I Prefer Honey

You catch more flies with honey than vinegar. Generally it applies to negotiation tactics, but I apply it in a broader fashion. Being nice to each other and saying more positive things than negative is better for everyone. Your work day will be more enjoyable if you talk about what you can do to make things better rather than chewing on the problems that you can’t do anything about.  What does this have to do with User Experience? A lot. The way you present your ideas and the way you react to others ideas is critical to productive collaboration and getting buy in from stakeholders.

photo by Nick Perla

Some UXers use an air of superiority to try to convince others to listen to them. I’ve never seen this approach work well. Sure, you’ll acquire a few admirers who are seduced by your confidence, but for the most part you just turn people off. These people will be more that happy to poke holes in your work during a review and argue that your research is flawed. The resulting situation will leave you frustrated and confused asking yourself “Why won’t they listen to me?” Your ideas may be absolute perfection, but they won’t see the light of day.

Empathy is the cornerstone of the user experience field. Accepting the illogical nature of users and setting aside your own perspective requires humility. That same humility is your best asset when you try to collaborate with others. Trying to get others to see that  you are right is not collaborating. Being open to others ideas and considering their merit is collaboration. Looking at a ‘bad’ idea to find that one piece you can use is collaboration. Combining your ideas with others and acknowledging that even though you are the UX designer your ideas are not the only ones that are important will benefit your users.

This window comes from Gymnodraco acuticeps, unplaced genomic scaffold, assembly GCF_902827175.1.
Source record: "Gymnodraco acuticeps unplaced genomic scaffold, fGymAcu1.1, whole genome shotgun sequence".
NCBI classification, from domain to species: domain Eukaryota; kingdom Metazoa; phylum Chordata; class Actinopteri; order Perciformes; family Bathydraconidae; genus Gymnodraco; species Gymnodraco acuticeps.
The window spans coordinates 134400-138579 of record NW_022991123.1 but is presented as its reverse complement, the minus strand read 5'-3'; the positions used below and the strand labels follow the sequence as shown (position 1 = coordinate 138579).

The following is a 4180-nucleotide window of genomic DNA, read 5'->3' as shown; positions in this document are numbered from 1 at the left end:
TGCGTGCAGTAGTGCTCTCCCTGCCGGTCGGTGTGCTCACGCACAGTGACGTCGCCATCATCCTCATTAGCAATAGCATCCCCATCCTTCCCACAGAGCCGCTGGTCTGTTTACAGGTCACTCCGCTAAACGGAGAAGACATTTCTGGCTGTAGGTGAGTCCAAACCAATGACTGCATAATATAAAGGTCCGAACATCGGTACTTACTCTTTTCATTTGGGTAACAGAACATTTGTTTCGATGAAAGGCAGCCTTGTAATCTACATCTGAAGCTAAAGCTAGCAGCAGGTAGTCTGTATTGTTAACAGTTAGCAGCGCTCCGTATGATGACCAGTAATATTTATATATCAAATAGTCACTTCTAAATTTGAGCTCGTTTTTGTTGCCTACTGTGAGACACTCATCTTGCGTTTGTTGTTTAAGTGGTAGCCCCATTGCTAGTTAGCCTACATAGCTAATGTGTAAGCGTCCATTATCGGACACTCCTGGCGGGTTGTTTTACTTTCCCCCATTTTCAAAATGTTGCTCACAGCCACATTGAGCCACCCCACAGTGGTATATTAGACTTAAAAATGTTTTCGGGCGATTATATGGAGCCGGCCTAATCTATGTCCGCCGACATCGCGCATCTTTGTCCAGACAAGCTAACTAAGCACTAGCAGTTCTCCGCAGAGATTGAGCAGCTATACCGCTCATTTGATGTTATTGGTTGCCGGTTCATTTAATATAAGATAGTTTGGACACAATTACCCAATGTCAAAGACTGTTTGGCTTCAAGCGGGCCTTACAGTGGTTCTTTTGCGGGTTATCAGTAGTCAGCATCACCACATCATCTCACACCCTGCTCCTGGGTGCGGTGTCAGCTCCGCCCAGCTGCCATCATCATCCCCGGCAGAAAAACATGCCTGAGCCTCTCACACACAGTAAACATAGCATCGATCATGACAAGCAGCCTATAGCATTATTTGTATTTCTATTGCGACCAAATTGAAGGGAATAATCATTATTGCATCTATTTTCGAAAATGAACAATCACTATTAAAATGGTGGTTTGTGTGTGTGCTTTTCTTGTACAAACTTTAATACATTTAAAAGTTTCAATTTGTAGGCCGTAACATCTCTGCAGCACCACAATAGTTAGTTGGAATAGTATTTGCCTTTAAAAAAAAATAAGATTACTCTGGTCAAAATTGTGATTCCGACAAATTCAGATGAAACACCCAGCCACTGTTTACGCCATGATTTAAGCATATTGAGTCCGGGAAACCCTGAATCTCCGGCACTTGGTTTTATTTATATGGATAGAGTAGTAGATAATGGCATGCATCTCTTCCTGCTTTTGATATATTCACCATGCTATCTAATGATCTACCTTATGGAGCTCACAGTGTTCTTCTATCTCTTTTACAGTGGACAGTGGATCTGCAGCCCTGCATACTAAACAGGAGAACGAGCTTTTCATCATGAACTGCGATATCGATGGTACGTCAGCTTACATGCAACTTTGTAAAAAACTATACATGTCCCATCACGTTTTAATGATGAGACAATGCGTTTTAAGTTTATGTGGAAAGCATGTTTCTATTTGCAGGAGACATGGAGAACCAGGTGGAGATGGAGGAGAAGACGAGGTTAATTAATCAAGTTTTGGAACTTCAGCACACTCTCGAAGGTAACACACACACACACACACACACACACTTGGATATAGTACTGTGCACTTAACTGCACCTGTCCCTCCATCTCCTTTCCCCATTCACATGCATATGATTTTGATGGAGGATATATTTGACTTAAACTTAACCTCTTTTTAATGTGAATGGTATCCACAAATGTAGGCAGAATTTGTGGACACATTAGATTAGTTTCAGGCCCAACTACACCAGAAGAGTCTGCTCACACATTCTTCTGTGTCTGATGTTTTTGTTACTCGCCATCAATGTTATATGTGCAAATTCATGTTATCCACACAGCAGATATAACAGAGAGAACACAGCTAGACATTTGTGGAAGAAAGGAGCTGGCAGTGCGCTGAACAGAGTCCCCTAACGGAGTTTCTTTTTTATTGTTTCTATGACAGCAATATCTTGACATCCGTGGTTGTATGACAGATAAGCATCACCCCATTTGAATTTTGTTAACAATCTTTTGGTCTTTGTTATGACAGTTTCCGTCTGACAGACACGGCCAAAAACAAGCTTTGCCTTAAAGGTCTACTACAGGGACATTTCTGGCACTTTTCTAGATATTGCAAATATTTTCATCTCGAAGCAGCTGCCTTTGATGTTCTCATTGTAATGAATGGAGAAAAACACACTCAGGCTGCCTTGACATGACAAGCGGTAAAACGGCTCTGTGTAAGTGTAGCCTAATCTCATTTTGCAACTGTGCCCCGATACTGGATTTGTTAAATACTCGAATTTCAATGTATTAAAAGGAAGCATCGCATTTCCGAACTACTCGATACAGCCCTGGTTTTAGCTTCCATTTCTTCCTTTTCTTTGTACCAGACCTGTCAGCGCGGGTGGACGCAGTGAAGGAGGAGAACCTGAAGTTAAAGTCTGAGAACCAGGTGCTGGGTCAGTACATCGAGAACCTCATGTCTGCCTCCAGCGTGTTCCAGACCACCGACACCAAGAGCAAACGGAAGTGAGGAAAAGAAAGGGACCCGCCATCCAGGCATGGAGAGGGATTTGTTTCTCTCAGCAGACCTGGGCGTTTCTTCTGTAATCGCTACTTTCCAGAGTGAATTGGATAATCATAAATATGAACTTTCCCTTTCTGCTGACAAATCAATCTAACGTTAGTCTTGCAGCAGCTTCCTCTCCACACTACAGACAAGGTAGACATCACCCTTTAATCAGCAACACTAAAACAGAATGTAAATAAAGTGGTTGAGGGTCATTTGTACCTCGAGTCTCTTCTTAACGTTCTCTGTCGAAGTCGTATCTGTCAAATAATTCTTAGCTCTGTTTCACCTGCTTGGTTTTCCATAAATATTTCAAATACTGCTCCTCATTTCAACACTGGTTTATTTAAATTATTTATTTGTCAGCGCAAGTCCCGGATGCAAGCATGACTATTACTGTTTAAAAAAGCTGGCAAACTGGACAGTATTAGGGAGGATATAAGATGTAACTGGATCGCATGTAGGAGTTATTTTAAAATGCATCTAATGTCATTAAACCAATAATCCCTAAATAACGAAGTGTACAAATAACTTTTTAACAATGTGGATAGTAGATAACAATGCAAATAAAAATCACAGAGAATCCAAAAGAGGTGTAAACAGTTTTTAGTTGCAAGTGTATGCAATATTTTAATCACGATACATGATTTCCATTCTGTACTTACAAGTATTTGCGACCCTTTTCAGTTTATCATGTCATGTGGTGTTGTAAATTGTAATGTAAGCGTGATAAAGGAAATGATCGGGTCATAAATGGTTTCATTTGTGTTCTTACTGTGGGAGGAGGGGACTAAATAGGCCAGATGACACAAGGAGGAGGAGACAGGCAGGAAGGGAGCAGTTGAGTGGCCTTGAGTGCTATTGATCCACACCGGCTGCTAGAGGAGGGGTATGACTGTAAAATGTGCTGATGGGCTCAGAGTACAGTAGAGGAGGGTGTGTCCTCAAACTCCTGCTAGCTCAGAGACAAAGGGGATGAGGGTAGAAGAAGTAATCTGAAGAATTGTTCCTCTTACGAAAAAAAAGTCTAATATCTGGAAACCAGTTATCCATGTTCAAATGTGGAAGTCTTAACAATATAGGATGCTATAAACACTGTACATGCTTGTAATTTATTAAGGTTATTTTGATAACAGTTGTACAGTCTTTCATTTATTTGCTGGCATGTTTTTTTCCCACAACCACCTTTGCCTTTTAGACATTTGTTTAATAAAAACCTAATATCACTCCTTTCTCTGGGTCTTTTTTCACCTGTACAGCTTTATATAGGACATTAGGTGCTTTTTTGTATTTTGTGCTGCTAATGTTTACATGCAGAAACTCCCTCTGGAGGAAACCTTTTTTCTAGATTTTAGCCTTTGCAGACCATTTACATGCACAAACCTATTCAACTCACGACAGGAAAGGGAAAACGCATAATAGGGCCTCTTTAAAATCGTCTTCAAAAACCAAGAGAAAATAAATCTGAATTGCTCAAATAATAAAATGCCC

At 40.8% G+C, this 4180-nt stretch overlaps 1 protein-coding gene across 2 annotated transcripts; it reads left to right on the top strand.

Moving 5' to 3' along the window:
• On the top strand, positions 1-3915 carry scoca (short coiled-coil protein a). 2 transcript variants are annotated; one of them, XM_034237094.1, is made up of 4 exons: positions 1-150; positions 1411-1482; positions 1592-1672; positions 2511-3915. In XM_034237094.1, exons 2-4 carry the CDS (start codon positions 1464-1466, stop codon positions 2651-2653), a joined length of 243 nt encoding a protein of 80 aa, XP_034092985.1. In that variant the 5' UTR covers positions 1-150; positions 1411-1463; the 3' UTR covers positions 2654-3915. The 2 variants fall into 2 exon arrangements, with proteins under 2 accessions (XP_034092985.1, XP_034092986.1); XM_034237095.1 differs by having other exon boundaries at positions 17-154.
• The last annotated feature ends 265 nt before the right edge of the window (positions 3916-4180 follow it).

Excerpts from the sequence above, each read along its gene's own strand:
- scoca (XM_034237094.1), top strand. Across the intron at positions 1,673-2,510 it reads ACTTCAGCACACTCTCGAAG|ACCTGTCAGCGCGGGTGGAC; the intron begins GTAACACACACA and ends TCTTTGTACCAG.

Doing UX work as part of an agile team  requires taking on the role of a design facilitator rather than controlling the design. To move quickly, you need to manage the experience not dictate it. Lead others instead of handing them something prescriptive and then berating the imperfect result. The first few times you approach design this way it feels like playing roulette. It doesn’t take long to before you realize you’ve been freed from the shackles of creating documentation and now have time to go spend time with your users.

Of course you won’t have that experience if you don’t respect the skills of your team members. Each of you is there because you have valuable skills. It’s like a pot luck dinner. Everyone brings something to the table. Having extensive interaction design and information architecture knowledge is your specialty to share.

I’m failing in my attempt to hold back a rant.  Honestly I’m frustrated by design arguments and designers who complain about the great unwashed masses who don’t get UX.  I’m not going to hang around and let you fill my ears with your bile. Don’t be so eager to tear apart another designer’s methods or abilities. Let’s be supportive of each other. If someone is a crappy designer, mentor them. Or help them find what they are good at. Before you tear someone down, how about walking in their shoes and finding the good in their work. If your client won’t be persuaded to give you time to talk to users, find a better way to change their minds. Or focus on the positive contributions you are able to make within their organization.

Strive to spread the good, the positive. There’s more value in it.

end of rant